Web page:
Over the last 40 years, the demographics of pension plan membership have changed drastically, said Michael Augustine, managing director and head of asset-liability management at TD Asset Management, during a webinar hosted by the investment manager earlier this month.
“Forty years ago, when rates were a lot higher, pension plan demographics were quite different. For every one retired member in a pension plan receiving benefits, there were eight active members making contributions. Pension plans were in full accumulation mode and [they were] cash flow rich and the focus was clearly on growth. Then, over the next 20 years, something happened.”
In the 2000s, the ratio of retirees to active members changed to 3:1, then 2:1 in the 2010s and 1:1 in the 2020s. As such, pension plans are reaching an inflection point where benefits paid out are much richer than the investment being generated, making them cash-flow negative.
The situation is a perfect storm with low interest rates, a greater requirement for cash flows and a need for asset growth to close funded status deficits, noted Augustine.
He pointed to demographic-focused investing as a solution. “DFI begins with an analysis of a plan’s purpose or objective by demographic cohort. Now, for retired members, the objective is to generate sufficient cash flows to meet pensioner payments, but [to] do so at a reasonable cost. The time horizon is shorter and, as a result, the tolerance for risk is generally lower. The recommended approach is cash-flow generation over the appropriate horizon.”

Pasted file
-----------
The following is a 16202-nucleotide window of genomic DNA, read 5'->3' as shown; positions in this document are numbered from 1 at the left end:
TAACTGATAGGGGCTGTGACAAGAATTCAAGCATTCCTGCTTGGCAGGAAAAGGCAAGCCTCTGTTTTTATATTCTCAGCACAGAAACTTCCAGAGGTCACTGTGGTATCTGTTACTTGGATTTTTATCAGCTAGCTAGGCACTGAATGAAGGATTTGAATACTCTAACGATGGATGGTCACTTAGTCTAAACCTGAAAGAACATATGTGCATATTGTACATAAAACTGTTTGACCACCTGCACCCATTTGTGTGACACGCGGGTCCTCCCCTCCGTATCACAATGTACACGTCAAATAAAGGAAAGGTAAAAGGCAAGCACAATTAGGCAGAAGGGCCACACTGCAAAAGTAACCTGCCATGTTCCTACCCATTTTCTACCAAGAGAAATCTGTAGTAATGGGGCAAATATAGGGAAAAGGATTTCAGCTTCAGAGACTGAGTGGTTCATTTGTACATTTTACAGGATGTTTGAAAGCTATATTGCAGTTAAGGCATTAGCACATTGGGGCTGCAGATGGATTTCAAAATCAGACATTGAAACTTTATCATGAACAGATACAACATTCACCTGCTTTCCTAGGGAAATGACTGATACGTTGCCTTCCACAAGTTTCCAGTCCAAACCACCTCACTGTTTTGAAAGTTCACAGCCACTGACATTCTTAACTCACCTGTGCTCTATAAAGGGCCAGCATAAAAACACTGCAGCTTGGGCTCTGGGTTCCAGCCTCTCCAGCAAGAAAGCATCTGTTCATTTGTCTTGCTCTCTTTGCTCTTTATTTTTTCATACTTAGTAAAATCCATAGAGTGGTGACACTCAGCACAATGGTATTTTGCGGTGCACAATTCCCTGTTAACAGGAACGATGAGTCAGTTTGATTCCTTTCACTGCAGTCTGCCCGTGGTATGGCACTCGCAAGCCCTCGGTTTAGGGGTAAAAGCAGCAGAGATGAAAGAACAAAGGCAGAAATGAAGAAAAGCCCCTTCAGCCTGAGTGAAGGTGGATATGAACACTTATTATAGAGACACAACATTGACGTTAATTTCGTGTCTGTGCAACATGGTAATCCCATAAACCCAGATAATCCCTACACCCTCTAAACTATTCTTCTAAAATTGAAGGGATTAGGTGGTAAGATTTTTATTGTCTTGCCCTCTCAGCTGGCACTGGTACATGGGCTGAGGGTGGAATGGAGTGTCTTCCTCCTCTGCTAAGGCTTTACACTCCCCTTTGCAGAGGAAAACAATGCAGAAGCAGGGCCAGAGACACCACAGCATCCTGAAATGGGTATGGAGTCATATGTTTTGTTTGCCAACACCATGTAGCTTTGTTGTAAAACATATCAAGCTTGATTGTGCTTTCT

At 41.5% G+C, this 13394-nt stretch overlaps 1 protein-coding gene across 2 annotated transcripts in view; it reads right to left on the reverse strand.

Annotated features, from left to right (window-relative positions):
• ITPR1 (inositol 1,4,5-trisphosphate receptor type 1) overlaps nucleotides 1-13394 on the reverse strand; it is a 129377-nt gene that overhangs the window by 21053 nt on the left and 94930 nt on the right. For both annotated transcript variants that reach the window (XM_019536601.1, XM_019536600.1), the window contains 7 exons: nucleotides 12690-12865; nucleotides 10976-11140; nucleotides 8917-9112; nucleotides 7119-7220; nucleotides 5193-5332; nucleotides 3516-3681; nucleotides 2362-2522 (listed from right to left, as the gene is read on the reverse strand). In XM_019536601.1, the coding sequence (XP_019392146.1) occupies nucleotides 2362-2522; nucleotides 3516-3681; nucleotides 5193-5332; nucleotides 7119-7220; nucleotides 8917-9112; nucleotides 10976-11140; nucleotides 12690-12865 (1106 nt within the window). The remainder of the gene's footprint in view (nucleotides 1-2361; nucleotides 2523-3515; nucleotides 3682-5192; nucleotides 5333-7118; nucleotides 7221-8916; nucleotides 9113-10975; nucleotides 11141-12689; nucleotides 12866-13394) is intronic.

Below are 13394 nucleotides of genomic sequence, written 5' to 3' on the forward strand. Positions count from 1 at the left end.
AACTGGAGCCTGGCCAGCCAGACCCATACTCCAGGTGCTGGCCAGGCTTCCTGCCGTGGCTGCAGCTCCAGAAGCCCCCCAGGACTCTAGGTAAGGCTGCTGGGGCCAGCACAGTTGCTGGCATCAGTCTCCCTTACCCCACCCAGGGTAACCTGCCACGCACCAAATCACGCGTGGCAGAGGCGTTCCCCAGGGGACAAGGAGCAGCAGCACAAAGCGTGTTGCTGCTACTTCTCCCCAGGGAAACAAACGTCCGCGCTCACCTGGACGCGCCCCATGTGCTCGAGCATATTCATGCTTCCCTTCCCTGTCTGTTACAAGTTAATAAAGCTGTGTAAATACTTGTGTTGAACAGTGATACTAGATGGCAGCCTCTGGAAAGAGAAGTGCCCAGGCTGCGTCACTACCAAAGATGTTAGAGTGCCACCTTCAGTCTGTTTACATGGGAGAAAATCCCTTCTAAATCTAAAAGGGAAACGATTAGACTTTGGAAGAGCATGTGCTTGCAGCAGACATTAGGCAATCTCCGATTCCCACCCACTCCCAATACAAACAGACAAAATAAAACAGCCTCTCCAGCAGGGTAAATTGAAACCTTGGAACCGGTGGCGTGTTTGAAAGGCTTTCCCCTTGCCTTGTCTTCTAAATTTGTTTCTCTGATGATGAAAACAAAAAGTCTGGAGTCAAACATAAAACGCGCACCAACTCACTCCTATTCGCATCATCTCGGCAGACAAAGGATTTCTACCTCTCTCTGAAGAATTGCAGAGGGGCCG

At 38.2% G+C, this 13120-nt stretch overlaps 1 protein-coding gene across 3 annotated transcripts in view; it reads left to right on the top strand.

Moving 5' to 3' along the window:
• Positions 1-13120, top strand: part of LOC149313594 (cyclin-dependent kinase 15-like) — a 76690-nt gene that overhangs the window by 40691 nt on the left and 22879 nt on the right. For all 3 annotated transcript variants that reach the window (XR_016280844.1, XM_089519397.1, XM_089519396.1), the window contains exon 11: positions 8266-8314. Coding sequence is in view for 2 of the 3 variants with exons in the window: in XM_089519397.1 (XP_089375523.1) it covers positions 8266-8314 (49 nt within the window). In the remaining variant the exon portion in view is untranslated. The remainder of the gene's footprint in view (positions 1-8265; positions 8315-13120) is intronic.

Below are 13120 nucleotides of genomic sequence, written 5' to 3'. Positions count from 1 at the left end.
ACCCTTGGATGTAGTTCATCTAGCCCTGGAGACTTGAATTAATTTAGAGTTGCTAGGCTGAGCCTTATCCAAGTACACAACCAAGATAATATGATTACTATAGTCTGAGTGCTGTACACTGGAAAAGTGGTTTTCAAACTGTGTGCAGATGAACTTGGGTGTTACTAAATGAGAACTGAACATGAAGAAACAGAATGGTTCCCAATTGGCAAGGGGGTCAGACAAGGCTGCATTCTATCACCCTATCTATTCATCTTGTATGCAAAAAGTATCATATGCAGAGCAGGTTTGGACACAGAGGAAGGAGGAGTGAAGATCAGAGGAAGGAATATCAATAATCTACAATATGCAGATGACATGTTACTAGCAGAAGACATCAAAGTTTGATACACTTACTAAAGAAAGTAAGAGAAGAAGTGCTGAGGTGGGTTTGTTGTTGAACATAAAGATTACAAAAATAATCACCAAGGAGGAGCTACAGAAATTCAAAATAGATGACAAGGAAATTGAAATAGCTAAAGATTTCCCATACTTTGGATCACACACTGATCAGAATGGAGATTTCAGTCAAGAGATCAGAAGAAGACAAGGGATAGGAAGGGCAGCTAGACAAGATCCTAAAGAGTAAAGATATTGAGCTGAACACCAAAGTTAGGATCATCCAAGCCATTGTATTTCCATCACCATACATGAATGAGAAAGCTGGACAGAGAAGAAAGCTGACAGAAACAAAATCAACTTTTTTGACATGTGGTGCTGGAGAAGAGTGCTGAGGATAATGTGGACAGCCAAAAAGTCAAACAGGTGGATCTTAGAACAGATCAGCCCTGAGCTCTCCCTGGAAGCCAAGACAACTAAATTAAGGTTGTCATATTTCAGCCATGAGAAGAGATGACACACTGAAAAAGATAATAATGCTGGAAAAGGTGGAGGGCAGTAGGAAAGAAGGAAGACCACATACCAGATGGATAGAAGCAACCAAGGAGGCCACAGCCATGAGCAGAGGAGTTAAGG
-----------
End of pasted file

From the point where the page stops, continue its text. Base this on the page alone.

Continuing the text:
For active members, the objective is generally to grow the asset portfolio at a rate that meets or exceeds the growth of the underlying actuarial liabilities within an acceptable risk level, he said. “Now, taking advantage of the longer time horizon and generally larger risk budget, DFI emphasizes a variable payout asset that is expected to outperform over the long term.”
In demographic-focused investing, it’s critical to ensure proper correlation between the asset-classes and the underlying liabilities, said Augustine.
Referring to a case study of a closed pension plan balanced between retirees and active members, he said that generating adequate cash flows at a reasonable cost for retirees would include private commercial mortgages, investment grade private debt, corporate bonds and provincial government bonds.
For active members, the objective is growth, he added, which could involve investing in variable-return assets while being mindful of their liability correlations. “Public equities can generate dividends, while offering the potential for capital appreciation. At the same time, they exhibit a degree of interest rate and credit correlation to the plan’s underlying liabilities. We also like infrastructure. The long-duration nature of the projects in a typical infrastructure strategy can be a particularly good fit for long-active liabilities. They provide the potential for capital appreciation and also a degree of inflation protection.”
Further, Augustine noted real estate is a good fit in a demographic-focused investment strategy. “From a cash-flow perspective, rental payments can be tied to changes to [the consumer price index]. That creates a nice hedge to inflation. At the same time, increasing property values can provide capital appreciation over the long term.”
Institutional investors can also use a bond overlay to free up capital to invest in growth assets to maintain a degree of correlation with underlying liabilities, he added.
A key for pension plan sponsors interested in using a demographic-focused investment approach is “right risking,” said Augustine, noting this involves setting the right balance between cash flows and growing assets.
“And obviously . . . demographics are the starting point. However, other factors such as plan status, funded position and a plan sponsor’s investment beliefs, all help to determine and shape a sponsor’s risk appetite and that determines the fit or the balance, if you will.”